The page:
http://guardianlv.com/2014/01/pregnancy-no-proof-of-motherhood-woman-was-her-own-twin-and-the-twin-was-the-mother-of-her-children/
by on Jan. 30, 2014 at 4:47 PM
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Replies (1-10):
kcangel63
by Amanda on Jan. 30, 2014 at 4:48 PM
1 mom liked this
This is possibly the strangest story I've ever read.
UpSheRises
by on Jan. 30, 2014 at 5:07 PM

Sooooo crazy. It must have been maddening for all parties.

kcangel63
by Amanda on Jan. 30, 2014 at 5:14 PM
He OB's statement cracked me up though.

Quoting UpSheRises:

Sooooo crazy. It must have been maddening for all parties.

JanuaryBaby06
by on Jan. 30, 2014 at 5:30 PM
1 mom liked this

Wow! That is sooo crazy!!

I've never heard of a mom having to prove her relation to her kids... I wonder how was that called into question in the 1st place.

cfcf
by Member on Jan. 30, 2014 at 5:31 PM
Glad they figured if out. That poor woman, I couldn't imagine someone telling me my daughter wasn't mine and taking her away. Must have been a nightmare.
kcangel63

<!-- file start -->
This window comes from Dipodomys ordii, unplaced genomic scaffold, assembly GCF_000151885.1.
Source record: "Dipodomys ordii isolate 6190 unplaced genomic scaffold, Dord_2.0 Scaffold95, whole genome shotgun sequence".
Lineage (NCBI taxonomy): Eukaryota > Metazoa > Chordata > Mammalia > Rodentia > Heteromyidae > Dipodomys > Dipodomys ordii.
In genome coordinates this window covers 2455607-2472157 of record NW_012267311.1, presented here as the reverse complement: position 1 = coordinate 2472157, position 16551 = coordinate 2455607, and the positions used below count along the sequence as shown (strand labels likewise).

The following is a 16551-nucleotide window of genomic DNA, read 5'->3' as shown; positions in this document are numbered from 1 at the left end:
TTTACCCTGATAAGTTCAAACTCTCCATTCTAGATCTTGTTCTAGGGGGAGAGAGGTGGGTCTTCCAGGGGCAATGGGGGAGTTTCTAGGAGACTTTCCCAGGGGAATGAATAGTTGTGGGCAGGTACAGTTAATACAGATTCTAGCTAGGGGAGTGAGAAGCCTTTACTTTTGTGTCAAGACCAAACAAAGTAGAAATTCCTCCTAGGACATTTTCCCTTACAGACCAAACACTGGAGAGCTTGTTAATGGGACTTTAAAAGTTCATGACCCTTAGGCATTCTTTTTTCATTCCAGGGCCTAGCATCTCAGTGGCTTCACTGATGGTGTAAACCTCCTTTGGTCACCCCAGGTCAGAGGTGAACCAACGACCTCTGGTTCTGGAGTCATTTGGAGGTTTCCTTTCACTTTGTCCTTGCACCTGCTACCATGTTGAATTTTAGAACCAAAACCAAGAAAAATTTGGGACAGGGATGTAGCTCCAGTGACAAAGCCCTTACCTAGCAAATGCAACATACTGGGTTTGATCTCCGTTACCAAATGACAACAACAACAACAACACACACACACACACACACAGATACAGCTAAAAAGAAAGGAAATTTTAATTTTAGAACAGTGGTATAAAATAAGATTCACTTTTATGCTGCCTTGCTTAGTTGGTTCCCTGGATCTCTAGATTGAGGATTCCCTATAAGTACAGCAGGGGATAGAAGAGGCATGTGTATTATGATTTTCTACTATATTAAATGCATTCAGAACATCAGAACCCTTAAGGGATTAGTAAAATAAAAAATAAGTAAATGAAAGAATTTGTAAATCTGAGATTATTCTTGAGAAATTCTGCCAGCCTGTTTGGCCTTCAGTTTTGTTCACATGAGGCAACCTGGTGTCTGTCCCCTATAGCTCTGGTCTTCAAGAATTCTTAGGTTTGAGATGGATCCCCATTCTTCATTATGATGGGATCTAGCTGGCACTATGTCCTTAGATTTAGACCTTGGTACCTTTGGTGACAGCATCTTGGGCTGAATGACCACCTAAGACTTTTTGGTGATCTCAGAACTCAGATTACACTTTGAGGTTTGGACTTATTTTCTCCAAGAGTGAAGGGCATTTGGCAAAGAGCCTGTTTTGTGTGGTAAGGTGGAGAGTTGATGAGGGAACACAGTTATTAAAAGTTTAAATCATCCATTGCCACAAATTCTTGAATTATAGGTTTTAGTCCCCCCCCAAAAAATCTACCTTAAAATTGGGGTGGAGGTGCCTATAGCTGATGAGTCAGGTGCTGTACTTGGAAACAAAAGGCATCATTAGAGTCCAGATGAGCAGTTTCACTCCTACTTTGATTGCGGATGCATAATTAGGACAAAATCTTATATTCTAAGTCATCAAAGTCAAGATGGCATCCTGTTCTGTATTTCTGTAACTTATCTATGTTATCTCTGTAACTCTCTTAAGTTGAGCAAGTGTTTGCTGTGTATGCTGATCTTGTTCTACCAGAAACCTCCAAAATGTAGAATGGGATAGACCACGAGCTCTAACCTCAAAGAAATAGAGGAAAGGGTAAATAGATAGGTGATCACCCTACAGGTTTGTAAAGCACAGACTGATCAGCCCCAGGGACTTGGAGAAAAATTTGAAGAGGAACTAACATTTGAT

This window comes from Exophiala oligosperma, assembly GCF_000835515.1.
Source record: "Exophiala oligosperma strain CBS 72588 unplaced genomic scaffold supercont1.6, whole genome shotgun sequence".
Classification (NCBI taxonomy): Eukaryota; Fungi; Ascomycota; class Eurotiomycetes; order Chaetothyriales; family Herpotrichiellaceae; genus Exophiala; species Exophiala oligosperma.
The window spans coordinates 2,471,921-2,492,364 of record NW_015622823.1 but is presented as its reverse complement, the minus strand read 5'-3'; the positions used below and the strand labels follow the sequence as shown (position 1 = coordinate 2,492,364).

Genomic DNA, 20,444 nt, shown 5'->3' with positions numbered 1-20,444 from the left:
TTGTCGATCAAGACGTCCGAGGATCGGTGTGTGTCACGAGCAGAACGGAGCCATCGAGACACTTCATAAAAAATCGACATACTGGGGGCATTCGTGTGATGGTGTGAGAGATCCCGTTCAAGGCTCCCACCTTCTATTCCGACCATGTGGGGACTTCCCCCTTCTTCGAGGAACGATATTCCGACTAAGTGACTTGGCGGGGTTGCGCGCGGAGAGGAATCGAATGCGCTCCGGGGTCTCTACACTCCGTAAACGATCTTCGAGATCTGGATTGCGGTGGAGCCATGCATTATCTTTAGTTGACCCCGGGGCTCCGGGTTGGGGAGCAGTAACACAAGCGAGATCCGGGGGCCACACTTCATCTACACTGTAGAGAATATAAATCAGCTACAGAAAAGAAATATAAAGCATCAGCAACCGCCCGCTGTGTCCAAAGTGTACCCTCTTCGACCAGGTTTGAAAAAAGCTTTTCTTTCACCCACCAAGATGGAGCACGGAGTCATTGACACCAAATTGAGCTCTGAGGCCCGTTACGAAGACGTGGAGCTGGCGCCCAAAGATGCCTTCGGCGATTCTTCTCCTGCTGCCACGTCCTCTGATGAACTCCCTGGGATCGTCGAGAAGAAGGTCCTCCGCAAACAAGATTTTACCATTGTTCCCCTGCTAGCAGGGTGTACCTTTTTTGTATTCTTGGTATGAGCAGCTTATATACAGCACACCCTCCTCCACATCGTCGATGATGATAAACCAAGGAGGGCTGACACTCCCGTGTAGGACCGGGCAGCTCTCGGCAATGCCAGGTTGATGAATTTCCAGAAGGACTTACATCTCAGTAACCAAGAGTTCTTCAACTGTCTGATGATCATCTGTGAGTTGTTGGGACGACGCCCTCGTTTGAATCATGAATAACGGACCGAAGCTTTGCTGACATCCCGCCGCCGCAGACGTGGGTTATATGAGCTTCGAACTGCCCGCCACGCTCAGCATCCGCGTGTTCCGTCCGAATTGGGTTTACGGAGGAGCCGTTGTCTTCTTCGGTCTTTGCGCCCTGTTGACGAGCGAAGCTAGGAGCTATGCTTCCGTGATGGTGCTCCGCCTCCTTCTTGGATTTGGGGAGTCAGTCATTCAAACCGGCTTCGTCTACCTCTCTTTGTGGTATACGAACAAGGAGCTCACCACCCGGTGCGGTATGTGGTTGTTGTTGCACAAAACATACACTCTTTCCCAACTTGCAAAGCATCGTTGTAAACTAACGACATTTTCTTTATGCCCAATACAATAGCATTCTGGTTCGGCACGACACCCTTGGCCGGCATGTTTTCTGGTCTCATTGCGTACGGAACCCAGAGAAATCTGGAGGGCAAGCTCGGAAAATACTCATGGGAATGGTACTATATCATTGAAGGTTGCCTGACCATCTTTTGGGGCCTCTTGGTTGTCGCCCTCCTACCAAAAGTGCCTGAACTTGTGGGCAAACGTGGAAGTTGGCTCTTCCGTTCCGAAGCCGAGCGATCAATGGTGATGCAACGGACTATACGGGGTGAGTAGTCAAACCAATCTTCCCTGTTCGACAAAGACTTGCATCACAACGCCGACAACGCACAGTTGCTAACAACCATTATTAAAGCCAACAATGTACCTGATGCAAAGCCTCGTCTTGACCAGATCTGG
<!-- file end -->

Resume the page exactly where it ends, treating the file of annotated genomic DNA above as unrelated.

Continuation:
by Amanda on Jan. 30, 2014 at 5:34 PM
2 moms liked this
That struck me as odd.

Quoting JanuaryBaby06:

Wow! That is sooo crazy!!

I've never heard of a mom having to prove her relation to her kids... I wonder how was that called into question in the 1st place.

kcangel63
by Amanda on Jan. 30, 2014 at 5:35 PM
I can't imagine KNOWING they were wrong, but can't do anything to prove it.

Quoting cfcf: Glad they figured if out. That poor woman, I couldn't imagine someone telling me my daughter wasn't mine and taking her away. Must have been a nightmare.
wamom223
by Member on Jan. 30, 2014 at 10:36 PM
3 moms liked this

I understand that this was a weird case but I'm shocked that they still didn't believe her after they had a court ordered witness at the birth.  I didn't even know that the court could order a witness to the birth. This just goes to show there is so much about the human body we still don't know.

Sisteract
by Socialist Hippie on Jan. 30, 2014 at 10:39 PM

I heard a similar story many years ago. I think it was aired on the Discovery Channel.

Chimerism-

Ziva65
by Bronze Member on Jan. 31, 2014 at 12:13 AM
2 moms liked this

wow! that is pretty interesting.

I wouldn't be surprised if it was really more common than stated, because how many people undergo DNA or genetic testing. There would be some reason for it. Plus, I understand that it could be a male or female, doesn't matter, which could lead to other issues...

My oldest son was a twin. the other died in utero at about 8 weeks. the other twin was just "absorbed" and disappeard off the ultrasounds. this apparently is pretty common. However, most women if they had twins that early may not even know, so how often does it really happen? Pretty odd, but it really does make sense.